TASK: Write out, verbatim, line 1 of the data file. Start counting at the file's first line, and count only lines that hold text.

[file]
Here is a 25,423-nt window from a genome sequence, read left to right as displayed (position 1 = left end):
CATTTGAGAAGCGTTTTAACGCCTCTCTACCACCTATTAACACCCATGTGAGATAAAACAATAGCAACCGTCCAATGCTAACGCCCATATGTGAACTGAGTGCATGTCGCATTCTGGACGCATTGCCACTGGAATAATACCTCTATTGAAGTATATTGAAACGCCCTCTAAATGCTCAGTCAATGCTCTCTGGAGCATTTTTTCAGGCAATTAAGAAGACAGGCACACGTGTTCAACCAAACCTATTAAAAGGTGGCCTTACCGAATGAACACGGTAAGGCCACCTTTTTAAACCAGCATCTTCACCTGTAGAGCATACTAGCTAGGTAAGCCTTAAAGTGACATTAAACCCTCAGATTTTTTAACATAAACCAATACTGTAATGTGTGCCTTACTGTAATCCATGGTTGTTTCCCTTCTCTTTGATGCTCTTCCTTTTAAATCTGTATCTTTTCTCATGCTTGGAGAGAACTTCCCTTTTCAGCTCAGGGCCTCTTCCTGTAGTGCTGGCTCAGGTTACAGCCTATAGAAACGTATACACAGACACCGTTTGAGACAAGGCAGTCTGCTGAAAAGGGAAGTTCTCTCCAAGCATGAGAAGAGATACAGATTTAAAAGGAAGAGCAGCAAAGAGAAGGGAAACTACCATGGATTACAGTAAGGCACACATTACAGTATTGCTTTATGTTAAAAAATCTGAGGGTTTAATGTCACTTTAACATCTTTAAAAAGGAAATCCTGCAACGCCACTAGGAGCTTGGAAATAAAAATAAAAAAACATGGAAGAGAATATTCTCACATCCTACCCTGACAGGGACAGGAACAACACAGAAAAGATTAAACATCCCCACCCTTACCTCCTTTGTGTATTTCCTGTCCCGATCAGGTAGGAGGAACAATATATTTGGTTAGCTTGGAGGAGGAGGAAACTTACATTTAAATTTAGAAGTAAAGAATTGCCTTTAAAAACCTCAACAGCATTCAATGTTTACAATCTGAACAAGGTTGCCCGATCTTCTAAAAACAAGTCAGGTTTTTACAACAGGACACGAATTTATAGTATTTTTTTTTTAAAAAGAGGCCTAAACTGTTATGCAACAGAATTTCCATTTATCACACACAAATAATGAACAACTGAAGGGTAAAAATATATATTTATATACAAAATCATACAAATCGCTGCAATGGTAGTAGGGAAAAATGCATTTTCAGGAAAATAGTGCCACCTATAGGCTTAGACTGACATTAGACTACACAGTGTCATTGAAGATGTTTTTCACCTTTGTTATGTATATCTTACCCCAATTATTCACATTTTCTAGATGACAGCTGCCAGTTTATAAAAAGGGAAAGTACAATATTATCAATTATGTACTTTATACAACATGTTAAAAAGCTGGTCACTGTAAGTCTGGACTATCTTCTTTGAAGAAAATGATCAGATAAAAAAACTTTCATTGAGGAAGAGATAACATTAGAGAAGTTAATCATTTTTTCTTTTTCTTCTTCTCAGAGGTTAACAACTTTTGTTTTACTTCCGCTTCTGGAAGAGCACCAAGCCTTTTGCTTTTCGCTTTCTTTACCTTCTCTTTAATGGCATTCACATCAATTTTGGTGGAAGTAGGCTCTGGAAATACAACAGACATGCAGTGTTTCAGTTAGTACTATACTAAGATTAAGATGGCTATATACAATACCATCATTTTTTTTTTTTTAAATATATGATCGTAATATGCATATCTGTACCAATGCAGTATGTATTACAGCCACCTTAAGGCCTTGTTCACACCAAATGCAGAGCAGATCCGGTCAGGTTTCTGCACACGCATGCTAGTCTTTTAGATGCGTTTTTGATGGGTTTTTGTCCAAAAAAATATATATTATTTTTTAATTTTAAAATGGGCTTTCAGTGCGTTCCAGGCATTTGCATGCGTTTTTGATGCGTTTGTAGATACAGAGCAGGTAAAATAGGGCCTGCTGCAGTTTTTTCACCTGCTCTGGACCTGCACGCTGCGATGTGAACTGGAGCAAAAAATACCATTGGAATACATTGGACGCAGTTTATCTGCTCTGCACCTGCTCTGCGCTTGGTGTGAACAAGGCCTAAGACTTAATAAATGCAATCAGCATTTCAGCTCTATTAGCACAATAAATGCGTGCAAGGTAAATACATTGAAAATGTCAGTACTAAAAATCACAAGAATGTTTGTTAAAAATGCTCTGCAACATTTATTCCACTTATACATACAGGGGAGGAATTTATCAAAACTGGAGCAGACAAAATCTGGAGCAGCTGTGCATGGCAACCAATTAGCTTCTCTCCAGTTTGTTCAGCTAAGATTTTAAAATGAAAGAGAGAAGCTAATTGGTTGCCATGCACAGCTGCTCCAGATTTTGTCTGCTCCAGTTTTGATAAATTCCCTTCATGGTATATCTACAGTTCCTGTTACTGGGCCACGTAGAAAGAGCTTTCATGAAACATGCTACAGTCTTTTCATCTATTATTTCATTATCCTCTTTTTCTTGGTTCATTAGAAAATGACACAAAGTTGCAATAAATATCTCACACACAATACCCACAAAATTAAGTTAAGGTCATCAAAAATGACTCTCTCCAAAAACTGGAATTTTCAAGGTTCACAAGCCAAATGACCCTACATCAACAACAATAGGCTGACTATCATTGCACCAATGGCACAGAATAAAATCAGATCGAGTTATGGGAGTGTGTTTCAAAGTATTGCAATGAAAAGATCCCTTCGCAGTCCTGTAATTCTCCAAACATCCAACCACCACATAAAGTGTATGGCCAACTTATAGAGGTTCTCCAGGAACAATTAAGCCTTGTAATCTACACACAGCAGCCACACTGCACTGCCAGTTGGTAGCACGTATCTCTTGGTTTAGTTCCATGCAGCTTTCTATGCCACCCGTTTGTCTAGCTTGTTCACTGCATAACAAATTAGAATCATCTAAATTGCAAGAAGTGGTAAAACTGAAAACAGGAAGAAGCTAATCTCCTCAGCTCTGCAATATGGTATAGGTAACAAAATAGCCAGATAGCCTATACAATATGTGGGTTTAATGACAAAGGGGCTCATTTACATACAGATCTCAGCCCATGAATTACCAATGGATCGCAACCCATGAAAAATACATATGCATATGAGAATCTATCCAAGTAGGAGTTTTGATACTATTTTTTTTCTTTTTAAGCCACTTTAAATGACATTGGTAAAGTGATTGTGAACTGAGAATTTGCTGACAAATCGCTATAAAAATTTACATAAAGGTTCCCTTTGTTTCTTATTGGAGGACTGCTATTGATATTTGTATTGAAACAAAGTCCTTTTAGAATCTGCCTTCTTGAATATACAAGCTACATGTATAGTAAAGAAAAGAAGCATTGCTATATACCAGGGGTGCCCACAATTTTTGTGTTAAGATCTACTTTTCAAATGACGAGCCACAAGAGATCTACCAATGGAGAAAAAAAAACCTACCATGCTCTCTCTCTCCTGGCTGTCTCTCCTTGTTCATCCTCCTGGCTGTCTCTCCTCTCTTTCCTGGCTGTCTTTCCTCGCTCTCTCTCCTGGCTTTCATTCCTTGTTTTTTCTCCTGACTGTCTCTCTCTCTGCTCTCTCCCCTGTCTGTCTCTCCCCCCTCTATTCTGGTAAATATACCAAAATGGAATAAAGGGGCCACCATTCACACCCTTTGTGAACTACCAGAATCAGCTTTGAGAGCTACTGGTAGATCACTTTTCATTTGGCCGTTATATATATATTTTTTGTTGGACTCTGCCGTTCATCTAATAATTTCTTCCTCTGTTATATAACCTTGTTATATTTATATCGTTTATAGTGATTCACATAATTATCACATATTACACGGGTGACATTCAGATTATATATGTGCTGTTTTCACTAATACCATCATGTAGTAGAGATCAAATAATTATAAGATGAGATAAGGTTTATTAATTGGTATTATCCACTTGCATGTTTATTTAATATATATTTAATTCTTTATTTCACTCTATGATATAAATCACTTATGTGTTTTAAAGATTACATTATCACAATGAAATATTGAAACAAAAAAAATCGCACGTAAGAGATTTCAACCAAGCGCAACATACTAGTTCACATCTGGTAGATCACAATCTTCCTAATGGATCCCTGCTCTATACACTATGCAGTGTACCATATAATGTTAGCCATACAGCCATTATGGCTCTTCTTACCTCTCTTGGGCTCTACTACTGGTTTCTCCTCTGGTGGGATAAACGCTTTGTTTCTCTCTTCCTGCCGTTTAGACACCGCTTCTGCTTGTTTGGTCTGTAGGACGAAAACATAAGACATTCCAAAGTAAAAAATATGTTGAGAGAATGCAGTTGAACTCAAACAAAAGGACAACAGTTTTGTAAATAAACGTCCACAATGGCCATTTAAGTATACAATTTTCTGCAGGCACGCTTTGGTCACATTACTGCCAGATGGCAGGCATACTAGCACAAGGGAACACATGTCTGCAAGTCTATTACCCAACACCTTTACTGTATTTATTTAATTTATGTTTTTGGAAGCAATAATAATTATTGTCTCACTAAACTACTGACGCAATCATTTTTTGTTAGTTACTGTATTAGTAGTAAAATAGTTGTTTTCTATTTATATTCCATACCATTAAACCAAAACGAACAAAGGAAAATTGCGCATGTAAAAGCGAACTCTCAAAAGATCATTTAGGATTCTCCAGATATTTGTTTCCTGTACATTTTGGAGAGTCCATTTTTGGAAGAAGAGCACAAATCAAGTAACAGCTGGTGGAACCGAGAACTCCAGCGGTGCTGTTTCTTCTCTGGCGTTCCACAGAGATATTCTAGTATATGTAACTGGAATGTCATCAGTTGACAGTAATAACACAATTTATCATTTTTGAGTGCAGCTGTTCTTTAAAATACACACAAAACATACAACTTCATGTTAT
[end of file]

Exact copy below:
Here is a 25,423-nt window from a genome sequence, read left to right as displayed (position 1 = left end):